Membership Advantages
  • Reviews
  • "Beyond the Book" backstories
  • Free books to read and review (US only)
  • Find books by time period, setting & theme
  • Read-alike suggestions by book and author
  • Book club discussions
  • and much more!
  • Just $10 for 3 months or $35 for a year
  • More about membership!

Support BookBrowse

Become a Member
and discover your next great read!

Join Today!

Book Discussion
Book Jacket
The Opposite of Everyone
by Joshilyn Jackson

"Quirky and appealing characters, an engaging story, and honest dialogue make this a great book!"
- BookBrowse

About the book
Join the discussion!

Award Winners

  • Book Jacket: A Great Reckoning
    A Great Reckoning
    by Louise Penny
    Canadian author Louise Penny is back with her twelfth entry in the Chief Inspector Armand Gamache ...
  • Book Jacket: Homegoing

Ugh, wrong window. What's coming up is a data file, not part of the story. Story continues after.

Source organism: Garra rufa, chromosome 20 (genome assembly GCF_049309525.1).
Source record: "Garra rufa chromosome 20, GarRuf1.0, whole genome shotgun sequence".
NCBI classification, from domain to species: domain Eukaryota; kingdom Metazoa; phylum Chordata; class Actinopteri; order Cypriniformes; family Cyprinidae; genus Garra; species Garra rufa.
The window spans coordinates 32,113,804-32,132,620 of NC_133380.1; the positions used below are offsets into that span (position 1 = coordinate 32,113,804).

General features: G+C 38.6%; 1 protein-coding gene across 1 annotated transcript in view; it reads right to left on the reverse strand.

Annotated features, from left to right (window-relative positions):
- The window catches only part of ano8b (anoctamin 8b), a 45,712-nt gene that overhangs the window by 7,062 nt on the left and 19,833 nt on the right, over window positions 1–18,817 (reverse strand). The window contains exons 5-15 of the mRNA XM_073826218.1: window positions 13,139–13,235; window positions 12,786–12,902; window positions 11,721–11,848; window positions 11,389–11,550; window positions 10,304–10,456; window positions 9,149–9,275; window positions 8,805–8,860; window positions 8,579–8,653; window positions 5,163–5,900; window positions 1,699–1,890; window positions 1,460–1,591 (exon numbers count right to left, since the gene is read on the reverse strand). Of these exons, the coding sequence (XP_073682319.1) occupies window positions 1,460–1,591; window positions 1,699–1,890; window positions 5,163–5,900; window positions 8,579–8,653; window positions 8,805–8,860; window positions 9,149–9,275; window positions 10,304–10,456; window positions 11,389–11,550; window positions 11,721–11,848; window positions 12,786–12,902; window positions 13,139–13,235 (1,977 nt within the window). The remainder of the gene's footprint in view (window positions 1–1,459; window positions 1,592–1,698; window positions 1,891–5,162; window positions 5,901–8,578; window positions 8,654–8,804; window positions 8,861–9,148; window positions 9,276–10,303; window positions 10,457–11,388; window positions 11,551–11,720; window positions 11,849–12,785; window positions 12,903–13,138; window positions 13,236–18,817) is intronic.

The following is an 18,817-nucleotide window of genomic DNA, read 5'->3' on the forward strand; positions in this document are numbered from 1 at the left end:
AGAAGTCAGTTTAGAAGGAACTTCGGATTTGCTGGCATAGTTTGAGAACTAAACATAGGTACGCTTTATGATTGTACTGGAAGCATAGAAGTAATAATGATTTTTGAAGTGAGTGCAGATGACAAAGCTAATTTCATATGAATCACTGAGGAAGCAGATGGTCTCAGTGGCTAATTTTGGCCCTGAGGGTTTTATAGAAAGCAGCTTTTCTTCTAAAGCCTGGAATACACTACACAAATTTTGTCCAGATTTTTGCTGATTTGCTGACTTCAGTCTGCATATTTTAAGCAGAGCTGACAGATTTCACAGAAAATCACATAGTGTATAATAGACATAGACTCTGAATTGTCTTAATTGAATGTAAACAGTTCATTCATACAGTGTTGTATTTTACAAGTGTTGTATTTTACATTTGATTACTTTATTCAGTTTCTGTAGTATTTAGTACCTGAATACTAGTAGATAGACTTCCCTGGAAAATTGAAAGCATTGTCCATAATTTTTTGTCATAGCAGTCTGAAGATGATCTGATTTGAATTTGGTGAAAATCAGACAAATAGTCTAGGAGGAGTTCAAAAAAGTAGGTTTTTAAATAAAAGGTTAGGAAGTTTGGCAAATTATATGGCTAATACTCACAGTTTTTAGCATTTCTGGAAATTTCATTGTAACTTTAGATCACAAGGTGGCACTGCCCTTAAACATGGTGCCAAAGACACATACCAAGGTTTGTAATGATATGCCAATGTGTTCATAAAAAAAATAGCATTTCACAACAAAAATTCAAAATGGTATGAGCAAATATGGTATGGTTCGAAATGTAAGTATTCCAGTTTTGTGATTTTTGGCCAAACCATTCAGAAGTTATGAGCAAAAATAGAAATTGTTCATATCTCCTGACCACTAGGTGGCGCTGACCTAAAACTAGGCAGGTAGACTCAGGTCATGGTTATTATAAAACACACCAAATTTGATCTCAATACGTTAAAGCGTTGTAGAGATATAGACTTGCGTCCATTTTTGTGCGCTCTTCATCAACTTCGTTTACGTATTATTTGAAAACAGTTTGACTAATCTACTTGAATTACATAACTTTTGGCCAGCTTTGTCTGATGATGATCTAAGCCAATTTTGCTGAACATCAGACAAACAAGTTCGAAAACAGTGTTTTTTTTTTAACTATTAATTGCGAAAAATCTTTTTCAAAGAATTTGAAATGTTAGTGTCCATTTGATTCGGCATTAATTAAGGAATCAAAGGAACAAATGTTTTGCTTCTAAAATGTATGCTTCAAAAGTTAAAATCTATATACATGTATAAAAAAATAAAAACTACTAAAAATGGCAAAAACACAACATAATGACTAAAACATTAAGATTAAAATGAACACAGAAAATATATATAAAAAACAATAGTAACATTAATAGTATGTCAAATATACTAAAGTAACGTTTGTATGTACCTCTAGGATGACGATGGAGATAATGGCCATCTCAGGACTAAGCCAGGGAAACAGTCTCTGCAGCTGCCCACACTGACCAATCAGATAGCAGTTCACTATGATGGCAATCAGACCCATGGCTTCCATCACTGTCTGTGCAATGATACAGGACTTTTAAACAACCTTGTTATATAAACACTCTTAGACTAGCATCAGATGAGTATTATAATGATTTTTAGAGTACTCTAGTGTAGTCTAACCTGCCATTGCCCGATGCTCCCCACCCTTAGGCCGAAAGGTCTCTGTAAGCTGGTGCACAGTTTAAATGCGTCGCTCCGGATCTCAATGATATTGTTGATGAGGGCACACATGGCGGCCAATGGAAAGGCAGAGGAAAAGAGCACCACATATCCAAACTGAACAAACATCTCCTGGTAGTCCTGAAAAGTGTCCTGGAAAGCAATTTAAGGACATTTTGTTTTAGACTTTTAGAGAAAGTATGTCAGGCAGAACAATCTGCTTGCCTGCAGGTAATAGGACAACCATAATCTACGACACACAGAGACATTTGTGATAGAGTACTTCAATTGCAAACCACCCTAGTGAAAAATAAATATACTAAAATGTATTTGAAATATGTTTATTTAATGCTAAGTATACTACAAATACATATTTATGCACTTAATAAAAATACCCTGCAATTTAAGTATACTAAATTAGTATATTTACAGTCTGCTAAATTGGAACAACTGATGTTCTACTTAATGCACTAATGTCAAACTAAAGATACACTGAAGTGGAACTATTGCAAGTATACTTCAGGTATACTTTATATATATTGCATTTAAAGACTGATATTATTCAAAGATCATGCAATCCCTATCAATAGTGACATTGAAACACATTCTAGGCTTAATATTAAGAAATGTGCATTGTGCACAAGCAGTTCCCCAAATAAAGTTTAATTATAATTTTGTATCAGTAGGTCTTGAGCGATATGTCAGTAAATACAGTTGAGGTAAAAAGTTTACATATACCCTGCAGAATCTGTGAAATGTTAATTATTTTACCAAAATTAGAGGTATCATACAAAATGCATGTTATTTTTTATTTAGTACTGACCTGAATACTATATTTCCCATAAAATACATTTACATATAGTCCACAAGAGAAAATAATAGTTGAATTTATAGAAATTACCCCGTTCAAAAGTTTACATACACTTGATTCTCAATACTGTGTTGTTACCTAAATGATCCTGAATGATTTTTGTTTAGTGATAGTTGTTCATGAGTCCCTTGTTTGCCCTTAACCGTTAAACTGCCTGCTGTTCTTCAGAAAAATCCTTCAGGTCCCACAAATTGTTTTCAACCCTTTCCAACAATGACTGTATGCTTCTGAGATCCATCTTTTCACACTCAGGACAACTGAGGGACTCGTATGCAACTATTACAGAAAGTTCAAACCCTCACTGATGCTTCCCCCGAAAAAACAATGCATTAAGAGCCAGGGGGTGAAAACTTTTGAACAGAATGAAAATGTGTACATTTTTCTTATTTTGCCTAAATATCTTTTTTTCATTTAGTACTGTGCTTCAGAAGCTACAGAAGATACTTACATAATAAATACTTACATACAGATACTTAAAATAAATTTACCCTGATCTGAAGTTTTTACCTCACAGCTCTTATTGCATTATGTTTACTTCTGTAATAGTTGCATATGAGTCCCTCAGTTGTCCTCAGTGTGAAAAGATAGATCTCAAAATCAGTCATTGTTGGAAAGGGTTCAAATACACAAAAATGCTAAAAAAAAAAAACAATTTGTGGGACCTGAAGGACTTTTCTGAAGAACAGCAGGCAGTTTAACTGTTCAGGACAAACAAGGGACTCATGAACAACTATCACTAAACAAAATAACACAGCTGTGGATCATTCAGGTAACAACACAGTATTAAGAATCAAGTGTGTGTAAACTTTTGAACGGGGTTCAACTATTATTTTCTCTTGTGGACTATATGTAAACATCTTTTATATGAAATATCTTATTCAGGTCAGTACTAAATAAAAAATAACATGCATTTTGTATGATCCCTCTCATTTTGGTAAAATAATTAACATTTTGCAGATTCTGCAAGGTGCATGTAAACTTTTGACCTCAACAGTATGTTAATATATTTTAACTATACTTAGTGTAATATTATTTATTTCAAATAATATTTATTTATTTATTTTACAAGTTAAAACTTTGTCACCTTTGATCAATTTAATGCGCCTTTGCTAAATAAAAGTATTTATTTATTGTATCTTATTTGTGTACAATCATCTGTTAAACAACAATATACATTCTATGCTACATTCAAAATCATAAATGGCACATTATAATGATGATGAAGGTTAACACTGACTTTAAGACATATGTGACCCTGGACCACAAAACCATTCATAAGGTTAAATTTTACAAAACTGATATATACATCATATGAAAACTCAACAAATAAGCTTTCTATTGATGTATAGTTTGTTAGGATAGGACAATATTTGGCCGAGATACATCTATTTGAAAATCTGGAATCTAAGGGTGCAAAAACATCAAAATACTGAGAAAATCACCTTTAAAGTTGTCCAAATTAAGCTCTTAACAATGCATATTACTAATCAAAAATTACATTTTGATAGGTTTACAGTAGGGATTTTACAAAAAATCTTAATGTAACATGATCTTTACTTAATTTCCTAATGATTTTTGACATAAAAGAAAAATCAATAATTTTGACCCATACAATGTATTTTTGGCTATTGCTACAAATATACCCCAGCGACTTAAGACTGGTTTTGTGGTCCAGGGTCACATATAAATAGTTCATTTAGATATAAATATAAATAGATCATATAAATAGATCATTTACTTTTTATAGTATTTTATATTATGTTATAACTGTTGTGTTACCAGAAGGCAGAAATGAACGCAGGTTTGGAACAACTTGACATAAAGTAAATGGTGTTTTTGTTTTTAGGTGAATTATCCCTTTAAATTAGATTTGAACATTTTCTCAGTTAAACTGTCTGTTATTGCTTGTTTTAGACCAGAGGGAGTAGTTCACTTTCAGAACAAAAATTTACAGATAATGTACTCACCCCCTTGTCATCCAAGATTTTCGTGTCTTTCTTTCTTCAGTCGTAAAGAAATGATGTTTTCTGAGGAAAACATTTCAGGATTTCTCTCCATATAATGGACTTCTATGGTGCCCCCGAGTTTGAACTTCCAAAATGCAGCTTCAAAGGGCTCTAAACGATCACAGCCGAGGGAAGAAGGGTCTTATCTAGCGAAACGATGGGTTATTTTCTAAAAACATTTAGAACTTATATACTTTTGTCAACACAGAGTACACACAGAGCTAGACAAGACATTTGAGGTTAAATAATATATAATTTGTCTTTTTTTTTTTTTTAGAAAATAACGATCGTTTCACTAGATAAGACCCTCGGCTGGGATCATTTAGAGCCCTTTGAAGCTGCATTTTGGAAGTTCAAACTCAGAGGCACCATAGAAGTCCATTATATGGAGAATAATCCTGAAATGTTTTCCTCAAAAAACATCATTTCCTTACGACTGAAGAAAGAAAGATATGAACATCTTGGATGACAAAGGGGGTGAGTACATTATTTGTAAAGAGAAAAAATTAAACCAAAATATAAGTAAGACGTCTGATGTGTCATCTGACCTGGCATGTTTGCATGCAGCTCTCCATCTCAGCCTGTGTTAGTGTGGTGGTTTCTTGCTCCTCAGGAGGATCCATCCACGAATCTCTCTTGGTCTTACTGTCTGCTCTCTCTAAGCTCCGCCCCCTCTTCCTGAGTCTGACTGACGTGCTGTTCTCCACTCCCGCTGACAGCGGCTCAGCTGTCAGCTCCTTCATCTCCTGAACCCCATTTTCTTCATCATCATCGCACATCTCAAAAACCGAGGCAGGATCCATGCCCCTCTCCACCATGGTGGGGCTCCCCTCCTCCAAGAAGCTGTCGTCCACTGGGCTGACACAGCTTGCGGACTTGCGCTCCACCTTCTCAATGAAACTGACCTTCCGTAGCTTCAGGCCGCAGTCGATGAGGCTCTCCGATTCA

Homegoing
    by Yaa Gyasi
    It's all very well to challenge people to be the masters of their own destiny, but when you&#...
  • Book Jacket: When Breath Becomes Air
    When Breath Becomes Air
    by Paul Kalanithi
    When Breath Becomes Air is the autobiography of Paul Kalanithi, written in the time period between ...

First Impressions

  • Book Jacket

    Victoria
    by Daisy Goodwin

    Daisy Goodwin breathes new life into Victoria's story, and does so with sensitivity, verve, and wit." - Amanda Foreman

    Read Member Reviews

Who Said...

It is a fact of life that any discourse...will always please if it is five minutes shorter than people expect

Click Here to find out who said this, as well as discovering other famous literary quotes!

Word Play

The Big Holiday Wordplay:
$400+ in Prizes

Enter Now

Books that     
entertain,
     engage

 & enlighten

Visitors can view some of BookBrowse for free. Full access is for members only.

Join Today!

Your guide toexceptional          books

BookBrowse seeks out and recommends books that we believe to be best in class. Books that will whisk you to faraway places and times, that will expand your mind and challenge you -- the kinds of books you just can't wait to tell your friends about.